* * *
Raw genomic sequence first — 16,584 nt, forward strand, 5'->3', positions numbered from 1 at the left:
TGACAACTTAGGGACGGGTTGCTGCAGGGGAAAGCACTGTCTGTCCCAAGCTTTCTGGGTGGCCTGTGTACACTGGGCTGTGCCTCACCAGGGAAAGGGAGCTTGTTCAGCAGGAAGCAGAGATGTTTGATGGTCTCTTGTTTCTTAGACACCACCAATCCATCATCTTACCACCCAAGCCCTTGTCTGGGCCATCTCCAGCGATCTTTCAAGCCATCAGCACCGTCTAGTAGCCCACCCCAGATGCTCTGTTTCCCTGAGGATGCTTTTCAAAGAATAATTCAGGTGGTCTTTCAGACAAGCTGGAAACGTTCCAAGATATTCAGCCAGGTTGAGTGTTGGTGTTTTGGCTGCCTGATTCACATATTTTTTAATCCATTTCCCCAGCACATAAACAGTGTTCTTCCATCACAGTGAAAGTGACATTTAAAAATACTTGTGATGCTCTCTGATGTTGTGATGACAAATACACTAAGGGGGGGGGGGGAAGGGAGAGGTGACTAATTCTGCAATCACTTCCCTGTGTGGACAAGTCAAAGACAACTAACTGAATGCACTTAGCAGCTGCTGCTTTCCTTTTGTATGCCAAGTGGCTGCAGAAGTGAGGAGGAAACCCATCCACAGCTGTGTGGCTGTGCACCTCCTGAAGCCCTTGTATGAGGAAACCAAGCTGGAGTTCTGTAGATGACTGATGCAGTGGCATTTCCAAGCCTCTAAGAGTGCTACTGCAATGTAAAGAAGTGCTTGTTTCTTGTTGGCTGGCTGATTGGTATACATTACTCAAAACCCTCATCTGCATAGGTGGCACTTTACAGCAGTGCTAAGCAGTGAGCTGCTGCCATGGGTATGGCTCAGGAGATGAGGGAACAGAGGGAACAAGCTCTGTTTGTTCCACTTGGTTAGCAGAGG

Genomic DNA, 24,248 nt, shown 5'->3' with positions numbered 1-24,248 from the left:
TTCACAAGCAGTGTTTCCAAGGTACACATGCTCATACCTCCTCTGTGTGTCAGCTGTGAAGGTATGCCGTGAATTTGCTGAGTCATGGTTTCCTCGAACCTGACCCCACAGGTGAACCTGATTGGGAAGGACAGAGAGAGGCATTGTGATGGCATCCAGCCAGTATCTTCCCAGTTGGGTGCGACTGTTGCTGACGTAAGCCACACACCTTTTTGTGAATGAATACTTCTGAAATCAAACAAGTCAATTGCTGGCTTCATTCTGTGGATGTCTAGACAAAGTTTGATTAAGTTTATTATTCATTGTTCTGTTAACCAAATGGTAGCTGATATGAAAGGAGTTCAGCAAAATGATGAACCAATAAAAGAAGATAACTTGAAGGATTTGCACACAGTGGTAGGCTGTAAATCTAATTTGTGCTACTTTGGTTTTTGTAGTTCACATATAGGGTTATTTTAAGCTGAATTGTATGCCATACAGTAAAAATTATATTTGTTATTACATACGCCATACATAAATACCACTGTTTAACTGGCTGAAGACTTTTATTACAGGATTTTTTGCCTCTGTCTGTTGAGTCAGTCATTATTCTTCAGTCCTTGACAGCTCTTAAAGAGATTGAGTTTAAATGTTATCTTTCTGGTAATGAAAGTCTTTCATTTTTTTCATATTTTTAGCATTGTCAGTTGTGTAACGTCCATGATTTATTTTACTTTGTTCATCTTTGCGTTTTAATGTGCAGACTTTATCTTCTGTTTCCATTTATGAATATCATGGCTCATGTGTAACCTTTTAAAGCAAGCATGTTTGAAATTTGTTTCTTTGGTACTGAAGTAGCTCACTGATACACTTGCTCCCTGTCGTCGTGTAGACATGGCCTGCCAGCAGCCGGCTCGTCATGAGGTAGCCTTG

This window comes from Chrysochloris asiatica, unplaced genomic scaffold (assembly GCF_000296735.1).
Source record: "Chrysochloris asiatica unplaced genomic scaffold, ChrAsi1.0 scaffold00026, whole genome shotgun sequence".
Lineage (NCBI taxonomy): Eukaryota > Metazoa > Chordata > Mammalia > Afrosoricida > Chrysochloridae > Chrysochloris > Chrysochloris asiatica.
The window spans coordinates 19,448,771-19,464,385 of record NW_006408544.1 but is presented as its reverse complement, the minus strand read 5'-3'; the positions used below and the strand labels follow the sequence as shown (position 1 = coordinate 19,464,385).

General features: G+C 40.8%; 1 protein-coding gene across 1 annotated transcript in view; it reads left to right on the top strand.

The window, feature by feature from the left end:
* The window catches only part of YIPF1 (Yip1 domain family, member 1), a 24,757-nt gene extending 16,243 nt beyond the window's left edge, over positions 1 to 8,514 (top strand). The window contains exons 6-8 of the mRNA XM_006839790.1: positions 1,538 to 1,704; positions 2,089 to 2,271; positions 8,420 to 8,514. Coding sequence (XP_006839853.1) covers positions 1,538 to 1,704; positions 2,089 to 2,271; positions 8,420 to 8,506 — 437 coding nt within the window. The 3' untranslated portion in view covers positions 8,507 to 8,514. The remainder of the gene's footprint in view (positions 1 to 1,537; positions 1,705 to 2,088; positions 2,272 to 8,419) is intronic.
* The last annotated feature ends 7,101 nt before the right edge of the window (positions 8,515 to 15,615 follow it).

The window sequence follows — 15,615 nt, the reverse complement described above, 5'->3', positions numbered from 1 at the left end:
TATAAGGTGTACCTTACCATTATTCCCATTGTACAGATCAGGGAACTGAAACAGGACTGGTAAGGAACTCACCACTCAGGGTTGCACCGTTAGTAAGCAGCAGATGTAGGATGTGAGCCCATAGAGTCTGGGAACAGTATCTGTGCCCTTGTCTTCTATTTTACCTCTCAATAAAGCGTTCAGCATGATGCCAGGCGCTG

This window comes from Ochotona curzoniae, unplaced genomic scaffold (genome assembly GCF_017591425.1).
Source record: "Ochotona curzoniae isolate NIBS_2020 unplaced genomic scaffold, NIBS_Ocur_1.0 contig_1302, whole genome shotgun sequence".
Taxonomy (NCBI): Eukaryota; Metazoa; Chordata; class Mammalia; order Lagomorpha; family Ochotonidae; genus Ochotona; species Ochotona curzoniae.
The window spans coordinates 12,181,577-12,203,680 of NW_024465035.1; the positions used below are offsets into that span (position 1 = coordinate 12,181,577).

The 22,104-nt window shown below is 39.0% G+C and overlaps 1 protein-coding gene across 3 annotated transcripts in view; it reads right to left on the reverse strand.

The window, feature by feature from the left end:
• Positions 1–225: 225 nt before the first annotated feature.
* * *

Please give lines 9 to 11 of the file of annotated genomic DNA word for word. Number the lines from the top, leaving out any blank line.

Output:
General features: G+C 40.8%; 1 protein-coding gene across 1 annotated transcript in view; it reads left to right on the top strand.

The window, feature by feature from the left end:
* The window catches only part of YIPF1 (Yip1 domain family, member 1), a 24,757-nt gene extending 16,243 nt beyond the window's left edge, over positions 1 to 8,514 (top strand). The window contains exons 6-8 of the mRNA XM_006839790.1: positions 1,538 to 1,704; positions 2,089 to 2,271; positions 8,420 to 8,514. Coding sequence (XP_006839853.1) covers positions 1,538 to 1,704; positions 2,089 to 2,271; positions 8,420 to 8,506 — 437 coding nt within the window. The 3' untranslated portion in view covers positions 8,507 to 8,514. The remainder of the gene's footprint in view (positions 1 to 1,537; positions 1,705 to 2,088; positions 2,272 to 8,419) is intronic.